Whether you're an engine builder or engaged in testing them on an engine dynamometer, a clear and working understanding of brake-specific fuel consumption (BSFC) can be of value. The broader category includes parts designers and those interested in evaluating power level changes involving parts or modifications. In one way or another, any changes in power (positive or negative) can be linked to combustion efficiency. And, simply stated, BSFC is keyed to this as well. Despite previous discussions about the subject, we'll expand on it a bit in this presentation.
Now, although "Enginology" is not intended to include an array of mathematical calculations in support of the information provided, it's worth noting how to compute BSFC because that will help in understanding the importance of its numerical relationships. In the English system of units, the computation involves fuel flow in pounds per hour (pph) and "observed" horsepower (uncorrected for barometric pressure and inlet air temperature). Arithmetically, if we divide fuel flow by observed horsepower, the units of measure will be pounds/horsepower-hour. That's the academic perspective.
As a practical matter, BSFC is a measure of how efficiently a given amount of fuel is being converted into a specific amount of horsepower. More broadly stated, it could also be considered a measure of combustion efficiency, and that's key to our discussion, but first we need to include some thoughts about a related subject.
Regardless of the type of fuel being used, it has a specific energy content for a given volume. That means if we were to burn all the fuel and capture all the heat delivered during any particular combustion cycle, we would have extracted the maximum amount of potential horsepower. Unfortunately, however, the internal combustion engine is not an efficient one. And while you can expect certain percentages of energy content will be lost to the exhaust and cooling systems, they can run in the range of a 20-25 percent loss to each system, in the best of cases.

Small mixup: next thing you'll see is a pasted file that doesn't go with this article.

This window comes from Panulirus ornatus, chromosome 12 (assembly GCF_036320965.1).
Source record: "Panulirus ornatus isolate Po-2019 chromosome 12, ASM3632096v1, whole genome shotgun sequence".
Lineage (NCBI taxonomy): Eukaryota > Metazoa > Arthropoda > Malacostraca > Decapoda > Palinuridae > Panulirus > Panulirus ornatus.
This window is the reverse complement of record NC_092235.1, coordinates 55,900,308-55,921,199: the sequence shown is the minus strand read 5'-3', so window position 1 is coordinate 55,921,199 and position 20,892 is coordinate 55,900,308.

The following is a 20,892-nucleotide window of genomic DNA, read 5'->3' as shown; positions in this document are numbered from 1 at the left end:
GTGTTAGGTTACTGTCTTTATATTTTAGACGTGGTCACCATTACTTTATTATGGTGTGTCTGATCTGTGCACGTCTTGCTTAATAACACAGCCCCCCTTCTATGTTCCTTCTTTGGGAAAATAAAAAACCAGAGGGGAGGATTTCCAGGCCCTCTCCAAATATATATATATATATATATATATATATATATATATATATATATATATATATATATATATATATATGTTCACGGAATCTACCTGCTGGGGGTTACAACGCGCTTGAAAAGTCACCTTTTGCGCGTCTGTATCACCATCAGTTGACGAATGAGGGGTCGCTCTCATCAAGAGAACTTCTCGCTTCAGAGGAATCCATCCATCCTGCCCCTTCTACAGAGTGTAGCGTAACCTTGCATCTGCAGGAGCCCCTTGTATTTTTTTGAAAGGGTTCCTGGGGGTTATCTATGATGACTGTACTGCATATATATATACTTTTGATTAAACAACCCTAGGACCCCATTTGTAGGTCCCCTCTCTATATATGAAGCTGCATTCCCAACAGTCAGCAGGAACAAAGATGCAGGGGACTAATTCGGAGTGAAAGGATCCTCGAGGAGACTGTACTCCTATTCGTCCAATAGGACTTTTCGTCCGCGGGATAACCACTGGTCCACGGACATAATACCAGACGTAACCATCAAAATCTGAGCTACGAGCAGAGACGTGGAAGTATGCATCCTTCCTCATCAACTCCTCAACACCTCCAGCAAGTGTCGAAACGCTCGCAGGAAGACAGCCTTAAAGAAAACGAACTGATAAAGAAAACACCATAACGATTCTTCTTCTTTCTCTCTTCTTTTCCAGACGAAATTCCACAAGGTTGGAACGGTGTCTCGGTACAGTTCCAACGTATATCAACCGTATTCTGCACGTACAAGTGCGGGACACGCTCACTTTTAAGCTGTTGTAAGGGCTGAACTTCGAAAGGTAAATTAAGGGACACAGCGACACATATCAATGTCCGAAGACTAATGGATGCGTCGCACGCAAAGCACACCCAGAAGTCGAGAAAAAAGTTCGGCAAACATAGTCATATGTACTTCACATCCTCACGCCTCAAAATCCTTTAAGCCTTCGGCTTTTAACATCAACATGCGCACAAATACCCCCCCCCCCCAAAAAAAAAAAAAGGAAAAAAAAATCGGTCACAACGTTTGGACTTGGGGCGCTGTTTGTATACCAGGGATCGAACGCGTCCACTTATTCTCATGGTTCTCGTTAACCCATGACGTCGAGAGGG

It's not uncommon for these percentages to be higher. So the objective in building, modifying, or tuning a racing engine is to minimize these unavoidable losses. For example, thermal coatings intended to reduce heat losses to the cooling system are attempts to increase the amount of energy focused in the combustion space. The same applies to coating major exhaust system components, like headers. Makes sense.
Stated another way, we're talking about improving an engine's "thermal efficiency" by minimizing heat losses, particularly to the cooling and exhaust systems. As this is accomplished, power stands to increase, and we need a way to evaluate what's going on in the combustion space. This brings us full circle and back to using BSFC as the yardstick. Short of conducting in-cylinder pressure analysis tests that are comparatively more expensive and complex than considering BSFC data, how do we do this?
First, let's consider a practical example. Suppose we're evaluating a gasoline-fueled racing powerplant on an engine dynamometer. At wide-open throttle, full load, and constant rpm (using race gas), the "chemically correct" baseline BSFC was some time ago considered to be 0.500 pounds of fuel flow/horsepower-hour.
As engine builders and modifiers refined ways to improve both thermal and combustion efficiency by methods that included combustion chamber shapes, piston crown designs, exhaust system efficiency, and related areas, the original "standard" for gasoline decreased to somewhere only slightly north of 0.400. This meant that improved combustion was allowing the same amount of fuel to produce an increase in power—e.g., combustion efficiency improved. As a result, BSFC was reduced.